Pasi wants blood from Zim's stones
From informal markets to commuter transporters, no tree is being left unshaken as Zimbabwe’s taxman gets tough to raise money for an increasingly desperate government.
With almost no foreign budgetary aid, Zimbabwe funds itself entirely on what it collects from taxes on companies and individuals.
This makes Gershem Pasi, head of the Zimbabwe Revenue Authority (Zimra), a very important man, but also now ever more the caricature of the much-despised taxman.
Zimra hopes to exceed its $4.1-billion revenue target for the year. In the first quarter of 2014, Zimra collected $805.48-million, just short of the $873.3-million target for the quarter and below the $837.9 million collected over the same period last year.
As company closures and job losses increase, traditional sources of income – corporate and income tax – are shrinking fast. Now the taxman is looking at the informal market, which is now by far the economy’s largest employer, for relief.
Resistance from informal market
But Pasi faces strong resistance as informal traders, transporters, farmers and even the police – all now in Pasi’s sights – vow to fight him off.
It is getting harder to rely on the formal market for tax dollars. More than 2 000 jobs have been lost since January, according to the Zimbabwe Congress of Trade Unions, and the Confederation of Zimbabwe Industries says industry is operating at just 30% of its capacity.
The informal sector employs 5.7-million people, compared with less than two million in formal jobs.
The government believes up to $7-billion may be circulating outside the formal economy, although independent economists doubt that figure.
Another recent survey showed that at least $5-million circulates monthly at Mbare Musika, the country’s biggest farming produce market.
But although the informal market is booming, its small businesses are not paying taxes. This has attracted the attention of a government desperate for money.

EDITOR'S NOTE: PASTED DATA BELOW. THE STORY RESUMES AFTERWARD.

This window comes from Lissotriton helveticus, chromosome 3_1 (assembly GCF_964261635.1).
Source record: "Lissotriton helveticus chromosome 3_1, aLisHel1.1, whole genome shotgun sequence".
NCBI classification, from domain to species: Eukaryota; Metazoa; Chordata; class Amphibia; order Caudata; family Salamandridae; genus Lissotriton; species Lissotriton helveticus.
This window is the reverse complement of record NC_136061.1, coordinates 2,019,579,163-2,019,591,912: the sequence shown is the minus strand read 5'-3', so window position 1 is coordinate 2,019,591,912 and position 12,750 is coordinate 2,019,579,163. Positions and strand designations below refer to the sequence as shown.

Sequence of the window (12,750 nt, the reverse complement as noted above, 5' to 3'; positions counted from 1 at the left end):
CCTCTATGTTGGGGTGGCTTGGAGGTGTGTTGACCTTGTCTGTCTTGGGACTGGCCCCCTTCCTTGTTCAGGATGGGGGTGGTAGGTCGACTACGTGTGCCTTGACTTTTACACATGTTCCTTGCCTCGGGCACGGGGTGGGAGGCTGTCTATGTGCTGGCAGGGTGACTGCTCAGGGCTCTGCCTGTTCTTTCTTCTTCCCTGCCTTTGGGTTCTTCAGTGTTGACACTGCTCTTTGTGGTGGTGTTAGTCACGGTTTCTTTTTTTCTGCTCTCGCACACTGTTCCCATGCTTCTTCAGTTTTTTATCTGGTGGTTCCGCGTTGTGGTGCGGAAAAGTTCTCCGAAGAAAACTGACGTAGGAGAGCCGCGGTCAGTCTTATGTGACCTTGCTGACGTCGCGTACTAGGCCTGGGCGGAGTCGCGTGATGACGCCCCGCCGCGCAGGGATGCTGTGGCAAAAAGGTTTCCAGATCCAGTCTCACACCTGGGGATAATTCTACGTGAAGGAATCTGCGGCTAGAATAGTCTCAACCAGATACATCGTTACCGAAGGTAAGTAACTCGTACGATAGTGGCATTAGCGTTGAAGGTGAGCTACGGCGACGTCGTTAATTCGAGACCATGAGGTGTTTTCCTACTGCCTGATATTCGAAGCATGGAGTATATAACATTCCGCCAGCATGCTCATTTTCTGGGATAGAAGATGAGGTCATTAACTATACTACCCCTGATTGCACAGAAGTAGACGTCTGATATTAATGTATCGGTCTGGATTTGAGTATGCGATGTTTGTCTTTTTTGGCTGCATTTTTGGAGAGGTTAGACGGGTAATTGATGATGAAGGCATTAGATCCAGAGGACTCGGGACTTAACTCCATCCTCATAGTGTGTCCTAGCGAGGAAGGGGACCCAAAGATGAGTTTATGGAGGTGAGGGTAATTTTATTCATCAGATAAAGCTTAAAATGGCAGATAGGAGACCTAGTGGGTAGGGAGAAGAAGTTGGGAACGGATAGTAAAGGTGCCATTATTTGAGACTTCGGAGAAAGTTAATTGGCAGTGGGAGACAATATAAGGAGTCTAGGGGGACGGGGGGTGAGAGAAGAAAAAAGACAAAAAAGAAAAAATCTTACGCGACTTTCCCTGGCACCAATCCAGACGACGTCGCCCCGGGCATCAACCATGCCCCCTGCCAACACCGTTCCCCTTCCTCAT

Getting money out of the informal market will not be easy. It is a large, disorganised market and there is resistance.
At a flea market in Bulawayo recently, police had to be called in after a stand-off between stall owners and Zimra agents who had raided the market to demand proof of tax payments.
Senior Zanu-PF officials are apparently worried about the effect a blitz on the informal market may have on the party’s support base.
But Pasi continues to make enemies in his mission to collect tax.
He caused controversy when he claimed last week that police were collecting up to $7-million a month from roadblocks but were keeping all of it for themselves.
Pasi was “ignorant”, said police spokesperson Charity Charamba, and his “utterance is a big falsehood which is intended to whip [up] public emotions against police in pursuance of an obvious agenda”.
The police’s response was surprisingly scathing, especially because it was referring to another arm of government, and reflects friction within the government over the new tax crusade.
But Zimra appears determined to shine its light into every hidden corner. One such area is the chaotic public transport sector.
Pasi has laid out an ambitious plan, which includes forcing mini-bus drivers to use meters and to fit taxis with GPSes to track their movements.
Predictably, operators this week vowed to resist the plan.
Warning to government
The government has been warned against a heavy-handed approach to taxing the informal market.
“It will be like killing the goose before it lays the eggs,” Indian ambassador Jeitendra Tripathi recently told a business meeting.
His country has one of the largest informal markets in the world, accounting for half of its economy and employing about 90% of its workforce.
About 40% of small and medium enterprises (SMEs) in Zimbabwe make no more than $200 a month, official data shows.
This means that, even before the additional burden of taxes, many people in the informal market are barely able to get by.
More than 85% of SMEs are unregistered and only 14% of business owners have bank accounts.
Zimra officials say they have a plan that will make it easier to target traders. Traders would be housed in “a departmental store format” with a central payment system.
But an association of traders said small businesses have always resisted being herded into organised markets.
“The overall strategy of Zimra in bringing the informal sector into the tax net is education of some of the taxpayers, who may not be fully appreciating their legal obligations,” Zimra says.
This week, the government made the unpopular decision to force resettled farmers, the bedrock of Zanu-PF support, to pay annual rentals of up to $3 a hectare for their farms, which were given to farmers under its resettlement programme.
Pasi is also targeting the high rollers he accuses of evading tax.
Many of the large mansions being constructed in Harare’s suburbs are being built by wealthy businesspeople evading tax, he has charged.
“We want to be able to say you have taken our money and you have used our money to build that house, and therefore the property belongs to us,” he said
Pasi also proposed to tax banks for money held offshore, a proposal that he has agreed to shelve to allow the central bank to reform banking laws.
With Finance Minister Patrick Chinamasa already preparing his mid-term budget statement, the pressure on Zimra to perform is growing.
But during that search for money, Zimra’s tally of enemies will also undoubtedly grow.